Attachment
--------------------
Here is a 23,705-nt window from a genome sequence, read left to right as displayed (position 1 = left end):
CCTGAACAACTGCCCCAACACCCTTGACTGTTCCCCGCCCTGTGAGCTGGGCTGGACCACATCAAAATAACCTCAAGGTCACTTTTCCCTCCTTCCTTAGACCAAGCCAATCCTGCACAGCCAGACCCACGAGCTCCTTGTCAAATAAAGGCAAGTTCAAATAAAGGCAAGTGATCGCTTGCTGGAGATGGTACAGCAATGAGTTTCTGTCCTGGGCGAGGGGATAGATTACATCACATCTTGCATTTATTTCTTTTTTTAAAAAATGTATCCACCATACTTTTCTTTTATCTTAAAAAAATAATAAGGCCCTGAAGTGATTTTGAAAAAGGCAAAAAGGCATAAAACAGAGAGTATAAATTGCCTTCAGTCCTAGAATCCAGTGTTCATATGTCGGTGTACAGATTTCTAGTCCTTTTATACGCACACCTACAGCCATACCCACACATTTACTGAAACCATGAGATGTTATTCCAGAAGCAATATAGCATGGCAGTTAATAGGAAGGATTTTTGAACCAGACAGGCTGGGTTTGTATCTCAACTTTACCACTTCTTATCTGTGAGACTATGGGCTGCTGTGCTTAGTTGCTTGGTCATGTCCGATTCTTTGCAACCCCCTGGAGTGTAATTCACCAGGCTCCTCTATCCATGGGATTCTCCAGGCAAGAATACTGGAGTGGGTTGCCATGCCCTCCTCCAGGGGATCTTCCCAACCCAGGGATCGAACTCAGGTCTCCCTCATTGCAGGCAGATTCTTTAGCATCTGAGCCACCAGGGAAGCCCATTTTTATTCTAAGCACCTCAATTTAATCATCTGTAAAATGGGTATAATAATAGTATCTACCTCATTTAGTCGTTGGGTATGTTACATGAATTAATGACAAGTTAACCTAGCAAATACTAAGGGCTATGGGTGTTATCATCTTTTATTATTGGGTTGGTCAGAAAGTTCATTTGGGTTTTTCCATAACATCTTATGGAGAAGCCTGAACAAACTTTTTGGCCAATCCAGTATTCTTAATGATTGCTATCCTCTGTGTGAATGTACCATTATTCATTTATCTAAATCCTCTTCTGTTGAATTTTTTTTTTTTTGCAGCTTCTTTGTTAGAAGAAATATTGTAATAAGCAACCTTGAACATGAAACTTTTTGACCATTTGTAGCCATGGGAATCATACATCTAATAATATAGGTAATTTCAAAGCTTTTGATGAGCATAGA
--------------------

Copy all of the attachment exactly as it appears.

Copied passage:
Here is a 23,705-nt window from a genome sequence, read left to right as displayed (position 1 = left end):
CCTGAACAACTGCCCCAACACCCTTGACTGTTCCCCGCCCTGTGAGCTGGGCTGGACCACATCAAAATAACCTCAAGGTCACTTTTCCCTCCTTCCTTAGACCAAGCCAATCCTGCACAGCCAGACCCACGAGCTCCTTGTCAAATAAAGGCAAGTTCAAATAAAGGCAAGTGATCGCTTGCTGGAGATGGTACAGCAATGAGTTTCTGTCCTGGGCGAGGGGATAGATTACATCACATCTTGCATTTATTTCTTTTTTTAAAAAATGTATCCACCATACTTTTCTTTTATCTTAAAAAAATAATAAGGCCCTGAAGTGATTTTGAAAAAGGCAAAAAGGCATAAAACAGAGAGTATAAATTGCCTTCAGTCCTAGAATCCAGTGTTCATATGTCGGTGTACAGATTTCTAGTCCTTTTATACGCACACCTACAGCCATACCCACACATTTACTGAAACCATGAGATGTTATTCCAGAAGCAATATAGCATGGCAGTTAATAGGAAGGATTTTTGAACCAGACAGGCTGGGTTTGTATCTCAACTTTACCACTTCTTATCTGTGAGACTATGGGCTGCTGTGCTTAGTTGCTTGGTCATGTCCGATTCTTTGCAACCCCCTGGAGTGTAATTCACCAGGCTCCTCTATCCATGGGATTCTCCAGGCAAGAATACTGGAGTGGGTTGCCATGCCCTCCTCCAGGGGATCTTCCCAACCCAGGGATCGAACTCAGGTCTCCCTCATTGCAGGCAGATTCTTTAGCATCTGAGCCACCAGGGAAGCCCATTTTTATTCTAAGCACCTCAATTTAATCATCTGTAAAATGGGTATAATAATAGTATCTACCTCATTTAGTCGTTGGGTATGTTACATGAATTAATGACAAGTTAACCTAGCAAATACTAAGGGCTATGGGTGTTATCATCTTTTATTATTGGGTTGGTCAGAAAGTTCATTTGGGTTTTTCCATAACATCTTATGGAGAAGCCTGAACAAACTTTTTGGCCAATCCAGTATTCTTAATGATTGCTATCCTCTGTGTGAATGTACCATTATTCATTTATCTAAATCCTCTTCTGTTGAATTTTTTTTTTTTTGCAGCTTCTTTGTTAGAAGAAATATTGTAATAAGCAACCTTGAACATGAAACTTTTTGACCATTTGTAGCCATGGGAATCATACATCTAATAATATAGGTAATTTCAAAGCTTTTGATGAGCATAGA